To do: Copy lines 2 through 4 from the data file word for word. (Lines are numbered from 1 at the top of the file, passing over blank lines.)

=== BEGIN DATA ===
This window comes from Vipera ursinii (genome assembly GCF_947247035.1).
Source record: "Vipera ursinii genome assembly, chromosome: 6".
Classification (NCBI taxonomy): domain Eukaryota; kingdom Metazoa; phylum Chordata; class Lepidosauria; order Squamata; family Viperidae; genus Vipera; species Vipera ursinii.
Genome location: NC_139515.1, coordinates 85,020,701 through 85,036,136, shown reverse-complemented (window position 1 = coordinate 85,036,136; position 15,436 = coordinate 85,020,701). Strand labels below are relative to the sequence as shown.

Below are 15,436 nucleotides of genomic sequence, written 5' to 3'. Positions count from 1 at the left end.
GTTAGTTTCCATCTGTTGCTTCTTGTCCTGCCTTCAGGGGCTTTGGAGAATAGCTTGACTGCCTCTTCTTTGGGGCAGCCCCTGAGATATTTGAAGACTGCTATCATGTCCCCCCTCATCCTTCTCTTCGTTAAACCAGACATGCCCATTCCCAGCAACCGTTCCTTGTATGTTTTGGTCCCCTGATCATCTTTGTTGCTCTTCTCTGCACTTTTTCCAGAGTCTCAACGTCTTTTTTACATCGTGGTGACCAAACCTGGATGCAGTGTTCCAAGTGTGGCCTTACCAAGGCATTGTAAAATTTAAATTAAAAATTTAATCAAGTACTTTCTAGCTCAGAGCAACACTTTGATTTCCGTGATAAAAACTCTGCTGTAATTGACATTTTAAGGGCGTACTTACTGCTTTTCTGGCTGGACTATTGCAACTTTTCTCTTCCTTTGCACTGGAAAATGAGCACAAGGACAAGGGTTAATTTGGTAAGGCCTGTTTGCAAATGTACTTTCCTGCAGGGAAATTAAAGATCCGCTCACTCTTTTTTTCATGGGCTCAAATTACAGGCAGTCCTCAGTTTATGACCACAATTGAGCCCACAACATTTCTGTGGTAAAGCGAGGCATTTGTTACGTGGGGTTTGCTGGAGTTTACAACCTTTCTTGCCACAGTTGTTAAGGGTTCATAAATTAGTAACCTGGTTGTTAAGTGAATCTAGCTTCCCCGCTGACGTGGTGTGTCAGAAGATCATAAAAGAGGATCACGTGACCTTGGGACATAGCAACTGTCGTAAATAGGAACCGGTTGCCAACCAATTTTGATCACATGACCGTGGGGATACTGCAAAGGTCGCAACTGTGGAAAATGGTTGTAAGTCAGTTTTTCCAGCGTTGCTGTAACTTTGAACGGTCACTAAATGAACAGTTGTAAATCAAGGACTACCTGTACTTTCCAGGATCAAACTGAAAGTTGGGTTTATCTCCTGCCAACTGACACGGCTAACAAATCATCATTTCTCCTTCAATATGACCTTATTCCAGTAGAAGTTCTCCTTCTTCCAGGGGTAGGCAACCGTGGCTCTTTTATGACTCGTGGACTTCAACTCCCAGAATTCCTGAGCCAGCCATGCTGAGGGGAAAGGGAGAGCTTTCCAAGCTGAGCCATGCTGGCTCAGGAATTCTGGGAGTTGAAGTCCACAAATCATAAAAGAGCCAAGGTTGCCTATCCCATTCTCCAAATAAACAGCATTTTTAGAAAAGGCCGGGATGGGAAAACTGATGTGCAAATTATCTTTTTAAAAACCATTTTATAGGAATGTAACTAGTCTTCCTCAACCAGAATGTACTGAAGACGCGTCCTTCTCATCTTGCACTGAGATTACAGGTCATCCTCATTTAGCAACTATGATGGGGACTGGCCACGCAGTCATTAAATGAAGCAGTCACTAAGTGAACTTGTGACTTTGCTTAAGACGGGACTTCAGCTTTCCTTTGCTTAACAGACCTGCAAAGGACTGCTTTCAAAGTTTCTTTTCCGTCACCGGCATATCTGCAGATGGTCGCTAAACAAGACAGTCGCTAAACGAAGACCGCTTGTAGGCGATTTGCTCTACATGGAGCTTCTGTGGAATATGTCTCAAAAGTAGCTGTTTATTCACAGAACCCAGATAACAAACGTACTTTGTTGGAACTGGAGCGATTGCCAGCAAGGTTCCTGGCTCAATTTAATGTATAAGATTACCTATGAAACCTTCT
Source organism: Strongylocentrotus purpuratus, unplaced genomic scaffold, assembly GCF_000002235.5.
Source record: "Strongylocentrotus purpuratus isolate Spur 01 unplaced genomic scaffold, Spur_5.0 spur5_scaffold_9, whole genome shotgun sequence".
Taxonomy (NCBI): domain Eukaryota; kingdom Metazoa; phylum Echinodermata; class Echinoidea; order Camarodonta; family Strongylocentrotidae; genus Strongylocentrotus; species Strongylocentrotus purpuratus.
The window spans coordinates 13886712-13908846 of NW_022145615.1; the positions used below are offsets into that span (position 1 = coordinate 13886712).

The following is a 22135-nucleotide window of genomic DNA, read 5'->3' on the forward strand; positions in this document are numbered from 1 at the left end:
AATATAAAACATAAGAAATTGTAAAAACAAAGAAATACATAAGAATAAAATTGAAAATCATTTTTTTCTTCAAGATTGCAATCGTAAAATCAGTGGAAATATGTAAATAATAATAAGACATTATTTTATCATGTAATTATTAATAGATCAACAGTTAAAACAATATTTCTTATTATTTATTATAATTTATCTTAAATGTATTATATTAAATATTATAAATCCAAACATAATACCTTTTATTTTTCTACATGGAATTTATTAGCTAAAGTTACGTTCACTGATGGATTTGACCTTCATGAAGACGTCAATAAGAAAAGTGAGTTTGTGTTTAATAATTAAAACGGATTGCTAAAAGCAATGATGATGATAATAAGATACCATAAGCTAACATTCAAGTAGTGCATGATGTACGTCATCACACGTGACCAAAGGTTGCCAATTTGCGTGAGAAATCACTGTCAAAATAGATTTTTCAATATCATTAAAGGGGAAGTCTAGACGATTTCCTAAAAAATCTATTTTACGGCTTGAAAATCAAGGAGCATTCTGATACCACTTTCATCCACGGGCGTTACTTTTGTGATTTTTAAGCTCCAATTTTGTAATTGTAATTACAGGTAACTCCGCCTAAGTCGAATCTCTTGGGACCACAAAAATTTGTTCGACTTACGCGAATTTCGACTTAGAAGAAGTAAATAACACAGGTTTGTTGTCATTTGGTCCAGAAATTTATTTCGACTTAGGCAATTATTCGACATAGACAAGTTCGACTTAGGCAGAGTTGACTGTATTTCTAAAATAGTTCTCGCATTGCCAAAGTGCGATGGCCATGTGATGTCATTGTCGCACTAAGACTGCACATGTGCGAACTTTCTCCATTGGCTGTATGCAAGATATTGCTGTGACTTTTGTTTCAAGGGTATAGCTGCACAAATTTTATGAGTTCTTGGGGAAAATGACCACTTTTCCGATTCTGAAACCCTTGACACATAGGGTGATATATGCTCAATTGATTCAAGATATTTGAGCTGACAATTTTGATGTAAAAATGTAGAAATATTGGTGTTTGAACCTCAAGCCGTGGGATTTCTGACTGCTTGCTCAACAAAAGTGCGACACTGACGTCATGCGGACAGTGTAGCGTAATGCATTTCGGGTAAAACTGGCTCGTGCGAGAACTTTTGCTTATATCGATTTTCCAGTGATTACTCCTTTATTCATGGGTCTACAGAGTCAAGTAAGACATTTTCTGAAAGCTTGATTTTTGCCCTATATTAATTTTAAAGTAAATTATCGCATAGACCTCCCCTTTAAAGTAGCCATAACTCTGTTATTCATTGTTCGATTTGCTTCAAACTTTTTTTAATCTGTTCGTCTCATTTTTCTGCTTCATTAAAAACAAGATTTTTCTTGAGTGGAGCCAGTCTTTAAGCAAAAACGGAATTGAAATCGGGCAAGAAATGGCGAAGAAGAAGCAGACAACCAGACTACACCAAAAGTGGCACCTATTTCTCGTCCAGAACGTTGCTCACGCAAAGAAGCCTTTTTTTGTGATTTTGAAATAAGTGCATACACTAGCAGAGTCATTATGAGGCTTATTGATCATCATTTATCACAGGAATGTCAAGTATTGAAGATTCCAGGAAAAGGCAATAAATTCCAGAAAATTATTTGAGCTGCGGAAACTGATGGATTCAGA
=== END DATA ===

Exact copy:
Source record: "Vipera ursinii genome assembly, chromosome: 6".
Classification (NCBI taxonomy): domain Eukaryota; kingdom Metazoa; phylum Chordata; class Lepidosauria; order Squamata; family Viperidae; genus Vipera; species Vipera ursinii.
Genome location: NC_139515.1, coordinates 85,020,701 through 85,036,136, shown reverse-complemented (window position 1 = coordinate 85,036,136; position 15,436 = coordinate 85,020,701). Strand labels below are relative to the sequence as shown.